*****



About Stanley Turkel, CMHS



Stanley Turkel is a recognized consultant in the hotel industry. He operates his hotel consulting practice serving as an expert witness in hotel-related cases and providing asset management an and hotel franchising consultation. Prior to forming his hotel consulting firm, Turkel was the Product Line Manager for worldwide Hotel/Motel Operations at the International Telephone & Telegraph Co. overseeing the Sheraton Corporation of America. Before joining IT&T, he was the Resident Manager of the Americana Hotel (1842 Rooms), General Manager of the Drake Hotel (680 Rooms) and General Manager of the Summit Hotel (762 Rooms), all in New York City. He serves as a Friend of the Tisch Center and lectures at the NYU Tisch Center for Hospitality and Tourism. He is certified as a Master Hotel Supplier Emeritus by the Educational Institute of the American Hotel and Lodging Association. He served for eleven years as Chairman of the Board of the Trustees of the City Club of New York and is now the Honorary Chairman.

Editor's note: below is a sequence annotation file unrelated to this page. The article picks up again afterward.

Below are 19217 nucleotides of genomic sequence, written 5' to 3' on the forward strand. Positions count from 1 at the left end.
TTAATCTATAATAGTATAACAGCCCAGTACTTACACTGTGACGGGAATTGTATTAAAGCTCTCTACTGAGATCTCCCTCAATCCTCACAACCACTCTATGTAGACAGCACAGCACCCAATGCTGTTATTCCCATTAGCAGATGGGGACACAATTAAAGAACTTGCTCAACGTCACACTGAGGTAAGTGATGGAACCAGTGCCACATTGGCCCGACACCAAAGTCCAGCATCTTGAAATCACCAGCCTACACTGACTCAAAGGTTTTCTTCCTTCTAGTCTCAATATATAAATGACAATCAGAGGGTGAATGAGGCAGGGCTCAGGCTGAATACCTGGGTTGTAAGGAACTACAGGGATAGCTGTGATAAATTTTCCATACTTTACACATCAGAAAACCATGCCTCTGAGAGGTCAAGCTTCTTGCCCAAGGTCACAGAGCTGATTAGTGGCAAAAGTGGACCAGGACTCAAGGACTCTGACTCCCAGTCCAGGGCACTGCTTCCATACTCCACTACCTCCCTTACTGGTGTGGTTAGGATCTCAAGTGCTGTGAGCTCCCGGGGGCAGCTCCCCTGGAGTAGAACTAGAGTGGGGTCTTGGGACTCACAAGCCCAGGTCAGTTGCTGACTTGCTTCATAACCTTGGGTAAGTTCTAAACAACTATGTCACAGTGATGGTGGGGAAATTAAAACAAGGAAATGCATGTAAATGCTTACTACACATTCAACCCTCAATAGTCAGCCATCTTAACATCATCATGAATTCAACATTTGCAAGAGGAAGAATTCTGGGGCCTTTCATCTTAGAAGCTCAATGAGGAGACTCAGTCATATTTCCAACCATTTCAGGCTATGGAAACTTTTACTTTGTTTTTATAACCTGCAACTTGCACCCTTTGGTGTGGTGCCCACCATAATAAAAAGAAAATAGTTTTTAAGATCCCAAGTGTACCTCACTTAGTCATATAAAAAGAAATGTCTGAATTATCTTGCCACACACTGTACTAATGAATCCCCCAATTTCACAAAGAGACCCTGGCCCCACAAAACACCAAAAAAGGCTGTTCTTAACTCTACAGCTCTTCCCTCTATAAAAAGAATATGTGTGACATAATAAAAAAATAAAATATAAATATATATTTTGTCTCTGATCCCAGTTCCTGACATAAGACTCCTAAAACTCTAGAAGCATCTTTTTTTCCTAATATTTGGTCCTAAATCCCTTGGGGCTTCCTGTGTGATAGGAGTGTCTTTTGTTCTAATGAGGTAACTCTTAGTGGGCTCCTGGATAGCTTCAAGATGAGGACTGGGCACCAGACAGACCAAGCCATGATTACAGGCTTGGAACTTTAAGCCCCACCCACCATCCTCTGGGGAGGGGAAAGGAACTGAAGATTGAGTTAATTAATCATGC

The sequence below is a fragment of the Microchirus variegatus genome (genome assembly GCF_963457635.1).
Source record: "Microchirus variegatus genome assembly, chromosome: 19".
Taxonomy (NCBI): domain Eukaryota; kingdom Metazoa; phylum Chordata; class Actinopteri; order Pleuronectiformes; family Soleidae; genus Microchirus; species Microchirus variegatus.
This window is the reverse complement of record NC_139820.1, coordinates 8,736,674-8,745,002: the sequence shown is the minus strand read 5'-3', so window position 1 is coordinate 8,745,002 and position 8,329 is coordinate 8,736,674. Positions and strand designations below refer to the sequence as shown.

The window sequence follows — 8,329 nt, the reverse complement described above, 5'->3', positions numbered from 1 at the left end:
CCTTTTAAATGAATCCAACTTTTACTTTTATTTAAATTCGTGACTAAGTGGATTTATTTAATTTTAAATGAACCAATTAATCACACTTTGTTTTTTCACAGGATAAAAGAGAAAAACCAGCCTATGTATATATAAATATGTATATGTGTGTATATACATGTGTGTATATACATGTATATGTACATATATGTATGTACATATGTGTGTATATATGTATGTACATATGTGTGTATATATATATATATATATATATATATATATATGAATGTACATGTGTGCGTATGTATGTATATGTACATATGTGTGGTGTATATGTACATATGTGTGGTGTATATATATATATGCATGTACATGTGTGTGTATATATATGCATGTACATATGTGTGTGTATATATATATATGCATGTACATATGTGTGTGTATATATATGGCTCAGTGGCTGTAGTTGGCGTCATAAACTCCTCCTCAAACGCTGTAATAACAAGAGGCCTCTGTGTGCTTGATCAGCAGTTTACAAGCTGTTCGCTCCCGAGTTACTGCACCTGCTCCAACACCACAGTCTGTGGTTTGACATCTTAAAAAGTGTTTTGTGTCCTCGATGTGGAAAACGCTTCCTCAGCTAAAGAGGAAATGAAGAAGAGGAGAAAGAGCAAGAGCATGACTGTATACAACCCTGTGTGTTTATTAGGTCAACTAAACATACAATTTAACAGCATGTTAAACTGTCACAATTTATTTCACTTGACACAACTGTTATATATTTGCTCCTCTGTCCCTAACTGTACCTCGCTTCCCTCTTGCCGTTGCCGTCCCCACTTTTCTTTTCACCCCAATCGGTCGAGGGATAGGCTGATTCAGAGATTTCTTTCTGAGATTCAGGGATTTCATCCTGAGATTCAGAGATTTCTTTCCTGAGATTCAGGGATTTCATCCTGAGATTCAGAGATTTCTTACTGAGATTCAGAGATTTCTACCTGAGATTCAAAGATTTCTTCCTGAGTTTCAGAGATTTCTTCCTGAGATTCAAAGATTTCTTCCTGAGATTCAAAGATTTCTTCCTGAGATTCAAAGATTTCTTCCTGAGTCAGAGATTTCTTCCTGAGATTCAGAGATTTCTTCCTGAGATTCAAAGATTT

Stanley Turkel is one of the most widely-published authors in the hospitality field. More than 275 articles on various hotel subjects have been posted in hotel magazines and on the Hotel-Online, Blue MauMau, Hotel News Resource and eTurboNews websites. Two of his hotel books have been promoted, distributed and sold by the American Hotel & Lodging Educational Institute (Great American Hoteliers: Pioneers of the Hotel Industry and Built To Last: 100+ Year-Old Hotels East of the Mississippi). A third hotel book (Built To Last: 100+ Year-Old Hotels in New York) was called "passionate and informative" by the New York Times. Executive Vice President of Historic Hotels of America, Lawrence Horwitz, has even praised one book, Great American Hoteliers Volume 2: Pioneers of the Hotel Industry: